Tuesday, February 06, 2007

Popcorn balls..

Popcorn balls! An easy to make classroom treat! (Warning: Do not eat these at home if you intend to keep your teeth!)

I am making popcorn balls for Monkey's class. They are celebrating their 100th day in school with a popcorn party. Lee and I have about 10 pounds of gourmet popcorn available so I thought I would make some sweet chewy popcorn balls for the party.

They are simple, they are easy, and boy, eating one almost made my teeth fall out of my head.

The ingredients are simple.

12 cups popcorn
1 cup light corn syrup
1/2 cup sugar
1 package flavored gelatin

You boil the sugar and syrup, add the gelatin, and then stir in the popcorn and shape and let dry. After making the popcorn, it really only took about 10 minutes to make 13 small popcorn balls.

However, they are all sugar. They actually made my teeth hurt. I am not kidding, the first bite was good, until I started to chew and began to notice pain in my back teeth. Yeesh! I am committed to bringing them to this class party, but next time I will be researching the hippie peanut butter version.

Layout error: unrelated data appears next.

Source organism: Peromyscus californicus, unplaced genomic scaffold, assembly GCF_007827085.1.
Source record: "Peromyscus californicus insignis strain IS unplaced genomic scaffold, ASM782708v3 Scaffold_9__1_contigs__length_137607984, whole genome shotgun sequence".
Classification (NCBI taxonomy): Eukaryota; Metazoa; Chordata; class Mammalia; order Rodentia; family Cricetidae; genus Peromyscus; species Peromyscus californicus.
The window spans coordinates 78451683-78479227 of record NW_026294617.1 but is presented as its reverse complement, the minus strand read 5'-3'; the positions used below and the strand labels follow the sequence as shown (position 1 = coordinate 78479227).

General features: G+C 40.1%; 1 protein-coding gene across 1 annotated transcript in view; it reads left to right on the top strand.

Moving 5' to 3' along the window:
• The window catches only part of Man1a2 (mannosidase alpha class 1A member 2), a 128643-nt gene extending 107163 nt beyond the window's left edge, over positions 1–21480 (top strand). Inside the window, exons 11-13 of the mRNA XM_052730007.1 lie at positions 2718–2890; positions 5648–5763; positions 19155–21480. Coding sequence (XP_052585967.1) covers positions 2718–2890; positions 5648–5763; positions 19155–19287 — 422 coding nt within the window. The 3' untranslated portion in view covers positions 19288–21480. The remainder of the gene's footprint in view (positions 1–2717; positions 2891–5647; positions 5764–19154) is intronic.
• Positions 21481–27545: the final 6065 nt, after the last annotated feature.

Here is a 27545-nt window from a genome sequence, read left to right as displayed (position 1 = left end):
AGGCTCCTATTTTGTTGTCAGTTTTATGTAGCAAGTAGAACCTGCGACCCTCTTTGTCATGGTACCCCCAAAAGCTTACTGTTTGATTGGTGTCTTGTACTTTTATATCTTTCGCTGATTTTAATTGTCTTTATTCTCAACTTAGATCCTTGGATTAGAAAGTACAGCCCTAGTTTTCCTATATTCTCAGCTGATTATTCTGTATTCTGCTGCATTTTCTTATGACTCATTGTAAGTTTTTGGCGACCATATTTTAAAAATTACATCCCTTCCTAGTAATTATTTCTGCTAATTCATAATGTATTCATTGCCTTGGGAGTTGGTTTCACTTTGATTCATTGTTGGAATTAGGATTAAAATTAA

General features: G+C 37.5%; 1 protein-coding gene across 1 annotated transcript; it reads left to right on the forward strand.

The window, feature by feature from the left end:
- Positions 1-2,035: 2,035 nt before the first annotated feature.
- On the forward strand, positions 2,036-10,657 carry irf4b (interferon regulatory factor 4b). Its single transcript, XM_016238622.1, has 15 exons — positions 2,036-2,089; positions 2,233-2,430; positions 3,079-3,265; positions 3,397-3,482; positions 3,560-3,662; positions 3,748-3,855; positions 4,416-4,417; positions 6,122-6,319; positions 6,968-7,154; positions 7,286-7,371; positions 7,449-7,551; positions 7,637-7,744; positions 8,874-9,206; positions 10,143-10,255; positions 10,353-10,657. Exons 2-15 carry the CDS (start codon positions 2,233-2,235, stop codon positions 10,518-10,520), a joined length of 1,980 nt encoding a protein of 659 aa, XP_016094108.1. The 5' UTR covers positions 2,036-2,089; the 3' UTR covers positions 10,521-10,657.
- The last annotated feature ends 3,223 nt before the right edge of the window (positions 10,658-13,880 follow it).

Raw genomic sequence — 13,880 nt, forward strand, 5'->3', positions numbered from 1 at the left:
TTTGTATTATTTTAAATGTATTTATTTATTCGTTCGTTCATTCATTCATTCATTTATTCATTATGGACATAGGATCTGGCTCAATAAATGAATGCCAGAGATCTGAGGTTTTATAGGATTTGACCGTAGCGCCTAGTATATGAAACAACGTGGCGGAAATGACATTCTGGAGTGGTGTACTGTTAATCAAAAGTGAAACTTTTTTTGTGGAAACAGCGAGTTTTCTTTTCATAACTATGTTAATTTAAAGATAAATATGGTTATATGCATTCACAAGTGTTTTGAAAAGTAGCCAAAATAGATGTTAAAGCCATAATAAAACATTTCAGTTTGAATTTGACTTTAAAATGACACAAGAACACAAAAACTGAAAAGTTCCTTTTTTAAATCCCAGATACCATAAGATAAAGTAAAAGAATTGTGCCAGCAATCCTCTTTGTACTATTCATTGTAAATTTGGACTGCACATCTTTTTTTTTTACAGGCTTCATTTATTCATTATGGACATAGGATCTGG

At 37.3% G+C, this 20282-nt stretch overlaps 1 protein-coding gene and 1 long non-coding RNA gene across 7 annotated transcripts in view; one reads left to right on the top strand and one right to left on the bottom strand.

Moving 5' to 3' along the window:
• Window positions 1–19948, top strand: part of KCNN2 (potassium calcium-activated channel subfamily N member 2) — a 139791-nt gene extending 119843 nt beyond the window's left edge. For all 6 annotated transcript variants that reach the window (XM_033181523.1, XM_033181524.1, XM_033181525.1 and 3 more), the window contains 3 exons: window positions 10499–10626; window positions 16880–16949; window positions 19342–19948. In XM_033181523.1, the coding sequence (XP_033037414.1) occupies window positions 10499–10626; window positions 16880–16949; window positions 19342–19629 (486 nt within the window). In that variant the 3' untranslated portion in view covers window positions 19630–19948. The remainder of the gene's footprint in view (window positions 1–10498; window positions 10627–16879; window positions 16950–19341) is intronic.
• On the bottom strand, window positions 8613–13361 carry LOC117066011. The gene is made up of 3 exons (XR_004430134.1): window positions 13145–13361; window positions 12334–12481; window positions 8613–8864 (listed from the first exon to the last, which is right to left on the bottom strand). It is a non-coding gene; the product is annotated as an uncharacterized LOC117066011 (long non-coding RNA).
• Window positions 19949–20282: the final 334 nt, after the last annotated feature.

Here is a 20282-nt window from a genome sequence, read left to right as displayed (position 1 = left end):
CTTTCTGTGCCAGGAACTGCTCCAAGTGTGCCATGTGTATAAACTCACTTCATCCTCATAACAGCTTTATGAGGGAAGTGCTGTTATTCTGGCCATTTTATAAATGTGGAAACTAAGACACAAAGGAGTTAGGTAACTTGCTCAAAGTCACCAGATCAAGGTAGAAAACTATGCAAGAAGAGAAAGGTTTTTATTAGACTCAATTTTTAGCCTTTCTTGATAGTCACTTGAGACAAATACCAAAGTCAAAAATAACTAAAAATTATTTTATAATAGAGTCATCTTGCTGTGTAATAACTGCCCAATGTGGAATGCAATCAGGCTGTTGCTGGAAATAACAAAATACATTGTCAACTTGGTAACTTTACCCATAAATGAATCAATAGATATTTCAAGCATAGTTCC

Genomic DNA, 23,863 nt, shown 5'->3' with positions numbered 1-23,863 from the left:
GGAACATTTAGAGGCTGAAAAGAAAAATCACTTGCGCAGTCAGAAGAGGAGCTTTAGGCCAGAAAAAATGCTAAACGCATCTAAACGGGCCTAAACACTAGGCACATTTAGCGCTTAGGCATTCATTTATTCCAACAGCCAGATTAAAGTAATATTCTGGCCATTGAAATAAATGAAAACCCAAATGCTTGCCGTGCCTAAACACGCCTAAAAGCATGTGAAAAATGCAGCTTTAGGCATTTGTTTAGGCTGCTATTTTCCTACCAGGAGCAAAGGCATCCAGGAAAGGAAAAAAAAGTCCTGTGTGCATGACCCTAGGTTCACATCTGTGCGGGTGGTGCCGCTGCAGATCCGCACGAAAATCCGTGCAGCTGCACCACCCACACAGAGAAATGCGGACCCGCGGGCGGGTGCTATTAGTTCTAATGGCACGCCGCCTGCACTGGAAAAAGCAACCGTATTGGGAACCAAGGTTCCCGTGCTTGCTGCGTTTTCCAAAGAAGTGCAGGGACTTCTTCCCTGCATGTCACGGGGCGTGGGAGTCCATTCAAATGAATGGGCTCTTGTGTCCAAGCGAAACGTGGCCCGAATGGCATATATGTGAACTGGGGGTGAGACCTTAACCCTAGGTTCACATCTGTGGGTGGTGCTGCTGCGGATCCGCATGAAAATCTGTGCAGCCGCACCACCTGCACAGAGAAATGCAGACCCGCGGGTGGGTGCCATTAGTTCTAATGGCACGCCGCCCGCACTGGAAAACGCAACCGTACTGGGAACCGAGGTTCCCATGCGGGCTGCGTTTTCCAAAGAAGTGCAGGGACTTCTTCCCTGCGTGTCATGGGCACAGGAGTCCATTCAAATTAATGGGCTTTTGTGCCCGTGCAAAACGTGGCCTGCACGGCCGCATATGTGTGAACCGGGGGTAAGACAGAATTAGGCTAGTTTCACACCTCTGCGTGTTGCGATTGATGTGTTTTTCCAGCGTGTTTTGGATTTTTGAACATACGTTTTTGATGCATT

I did discover you can pop plain popcorn in the microwave. All you need is a paper bag, a handful of kernels, and two minutes. It made the popcorn preparation a little easier, though popping 12 cups is no joke. (Make sure to remove the unpopped kernels before making the balls, otherwise you really will have no teeth.)

The end product tastes a little like popcorn, a little like Jello, and a lot like sugar. Hopefully the children will have a less discerning palate, or my sticky treat may go the way of the Dodo.

Actually, I think I am going to throw this batch out and try making popcorn balls with marshmallows. They should taste better, be healthier, and not send all the children into sugar shock.

Shudder

5 comments:

Woman with a Hatchet said...

Healthier?

You're talking about sugar, corn syrup and marshmallows.

"Healthy" cannot enter this conversation.

"Healthy" is whimpering in a corner.

Scylla said...